The National Energy Board (NEB) on Thursday approved an application from TransCanada Keystone Pipeline GP Ltd. (TransCanada) to construct and operate the Keystone XL Pipeline Project, as well as the proposed tolls for the pipeline once it becomes operational.
The NEB found the proposed pipeline to be in the public interest and accepted that the project would connect a large, long term and strategic market for Western Canadian crude oil with the U.S. Gulf Coast in a manner that would bring economic and other benefits to Canadians.
The Canadian portion of the project involves the construction and operation of approximately 529 kilometers of new pipeline and related facilities. The $1.7 billion project will transport crude oil from Hardisty, Alberta to the Canada/U.S. border at Monchy, Saskatchewan. It will have an initial capacity of approximately 111 300 m(3)/d (700 000 barrels per day (b/d) of crude oil and is designed to be expandable to 143 100 m(3)/d (900 000 b/d).
The NEB's approval to proceed with this project includes 22 conditions, all of which must be met before TransCanada will be granted permission to open the pipeline. Key conditions target safety, protection of the environment and landowner rights. The Board also imposed an obligation to monitor greenhouse gas (GHG) emissions.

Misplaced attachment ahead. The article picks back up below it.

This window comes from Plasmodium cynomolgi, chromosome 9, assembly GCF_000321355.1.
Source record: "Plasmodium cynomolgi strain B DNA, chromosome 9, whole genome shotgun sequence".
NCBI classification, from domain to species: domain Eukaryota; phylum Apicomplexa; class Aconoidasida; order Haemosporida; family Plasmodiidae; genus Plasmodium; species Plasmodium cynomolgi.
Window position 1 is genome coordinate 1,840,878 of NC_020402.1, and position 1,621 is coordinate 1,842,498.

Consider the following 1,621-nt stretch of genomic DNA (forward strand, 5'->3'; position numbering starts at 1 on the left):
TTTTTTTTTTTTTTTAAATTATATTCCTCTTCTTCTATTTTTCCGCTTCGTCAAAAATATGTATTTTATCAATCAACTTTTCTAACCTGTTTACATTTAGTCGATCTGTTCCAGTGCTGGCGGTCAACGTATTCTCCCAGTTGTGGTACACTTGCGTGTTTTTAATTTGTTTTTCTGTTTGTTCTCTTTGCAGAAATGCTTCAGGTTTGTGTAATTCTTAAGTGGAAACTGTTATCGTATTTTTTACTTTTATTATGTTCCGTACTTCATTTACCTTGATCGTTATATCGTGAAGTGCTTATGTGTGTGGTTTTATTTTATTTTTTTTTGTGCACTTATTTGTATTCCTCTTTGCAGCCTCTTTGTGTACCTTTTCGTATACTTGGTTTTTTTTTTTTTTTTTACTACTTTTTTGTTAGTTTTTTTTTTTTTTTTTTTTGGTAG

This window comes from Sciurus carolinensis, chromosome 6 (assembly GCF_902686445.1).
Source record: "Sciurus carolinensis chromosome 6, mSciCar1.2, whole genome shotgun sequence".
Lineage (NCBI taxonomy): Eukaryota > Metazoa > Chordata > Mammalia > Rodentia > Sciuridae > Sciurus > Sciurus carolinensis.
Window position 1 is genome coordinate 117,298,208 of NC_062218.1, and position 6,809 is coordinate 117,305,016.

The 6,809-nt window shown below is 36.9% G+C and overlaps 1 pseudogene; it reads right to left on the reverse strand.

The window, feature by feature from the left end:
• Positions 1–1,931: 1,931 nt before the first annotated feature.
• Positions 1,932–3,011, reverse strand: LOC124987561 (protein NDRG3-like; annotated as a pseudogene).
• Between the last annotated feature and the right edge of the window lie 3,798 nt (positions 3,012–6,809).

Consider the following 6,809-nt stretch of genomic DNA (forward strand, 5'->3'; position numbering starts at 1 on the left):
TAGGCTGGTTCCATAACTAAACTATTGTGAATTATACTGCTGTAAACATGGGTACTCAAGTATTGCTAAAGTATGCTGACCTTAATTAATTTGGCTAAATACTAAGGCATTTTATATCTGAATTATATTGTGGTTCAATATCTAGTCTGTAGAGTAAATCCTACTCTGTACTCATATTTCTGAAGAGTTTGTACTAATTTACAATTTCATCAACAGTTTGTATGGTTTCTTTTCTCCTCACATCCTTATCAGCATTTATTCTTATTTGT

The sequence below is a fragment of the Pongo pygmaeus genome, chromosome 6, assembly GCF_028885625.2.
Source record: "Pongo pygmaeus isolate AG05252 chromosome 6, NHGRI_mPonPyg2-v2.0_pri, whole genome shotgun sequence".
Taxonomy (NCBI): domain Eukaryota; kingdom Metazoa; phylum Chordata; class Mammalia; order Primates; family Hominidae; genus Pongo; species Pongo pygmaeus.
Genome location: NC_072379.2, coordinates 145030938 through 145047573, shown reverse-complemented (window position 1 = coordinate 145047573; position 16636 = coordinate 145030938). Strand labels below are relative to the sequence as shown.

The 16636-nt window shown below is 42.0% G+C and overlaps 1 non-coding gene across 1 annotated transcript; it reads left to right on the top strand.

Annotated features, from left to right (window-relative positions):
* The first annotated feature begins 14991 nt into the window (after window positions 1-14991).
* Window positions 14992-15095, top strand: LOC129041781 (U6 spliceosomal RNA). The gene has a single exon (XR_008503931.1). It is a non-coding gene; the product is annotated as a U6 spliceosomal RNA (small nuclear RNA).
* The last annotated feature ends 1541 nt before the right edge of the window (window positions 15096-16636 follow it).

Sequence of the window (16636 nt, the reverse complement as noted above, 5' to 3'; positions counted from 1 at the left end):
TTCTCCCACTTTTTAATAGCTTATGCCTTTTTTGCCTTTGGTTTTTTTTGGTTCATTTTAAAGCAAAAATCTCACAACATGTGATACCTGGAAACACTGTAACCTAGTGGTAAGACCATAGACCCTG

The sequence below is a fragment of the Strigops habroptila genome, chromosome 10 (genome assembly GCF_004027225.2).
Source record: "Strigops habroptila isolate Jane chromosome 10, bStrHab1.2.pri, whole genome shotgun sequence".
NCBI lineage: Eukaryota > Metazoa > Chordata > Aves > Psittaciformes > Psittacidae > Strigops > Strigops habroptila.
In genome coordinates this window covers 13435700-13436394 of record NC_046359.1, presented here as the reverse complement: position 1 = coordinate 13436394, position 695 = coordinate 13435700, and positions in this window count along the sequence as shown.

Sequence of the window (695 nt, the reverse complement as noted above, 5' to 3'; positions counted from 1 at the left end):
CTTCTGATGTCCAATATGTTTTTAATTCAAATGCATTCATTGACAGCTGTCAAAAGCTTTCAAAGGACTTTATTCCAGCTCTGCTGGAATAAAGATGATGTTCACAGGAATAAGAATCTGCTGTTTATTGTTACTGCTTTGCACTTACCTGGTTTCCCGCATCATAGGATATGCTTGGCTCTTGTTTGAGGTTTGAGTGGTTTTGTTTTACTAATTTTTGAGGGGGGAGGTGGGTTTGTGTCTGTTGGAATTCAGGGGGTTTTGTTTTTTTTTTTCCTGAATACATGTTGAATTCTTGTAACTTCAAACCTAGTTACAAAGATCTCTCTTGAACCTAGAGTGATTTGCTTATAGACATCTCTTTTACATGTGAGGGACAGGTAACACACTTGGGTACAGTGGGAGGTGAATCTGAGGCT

At least 60 days prior to construction, TransCanada is required to file with the Board, for approval, a quantitative assessment of GHG emissions expected to directly result from the Keystone XL Pipeline and its associated facilities. In addition the company must outline the methodology it used, what variables might affect those results, and describe mitigation measures to reduce emissions. This latter condition was fully accepted by TransCanada and reflects Canadians' evolving interest and expectations regarding Canada's pursuit of a sustainable energy future.
The NEB issued Hearing Order OH-1-2009 on 12 May 2009 and held a public hearing in Calgary over 11 days starting on 15 September and concluding 2 October 2009.
The NEB is an independent federal agency that regulates several parts of Canada's energy industry. Its purpose is to promote safety and security, environmental protection, and efficient energy infrastructure and markets in the Canadian public interest, within the mandate set by Parliament in the regulation of pipelines, energy development and trade.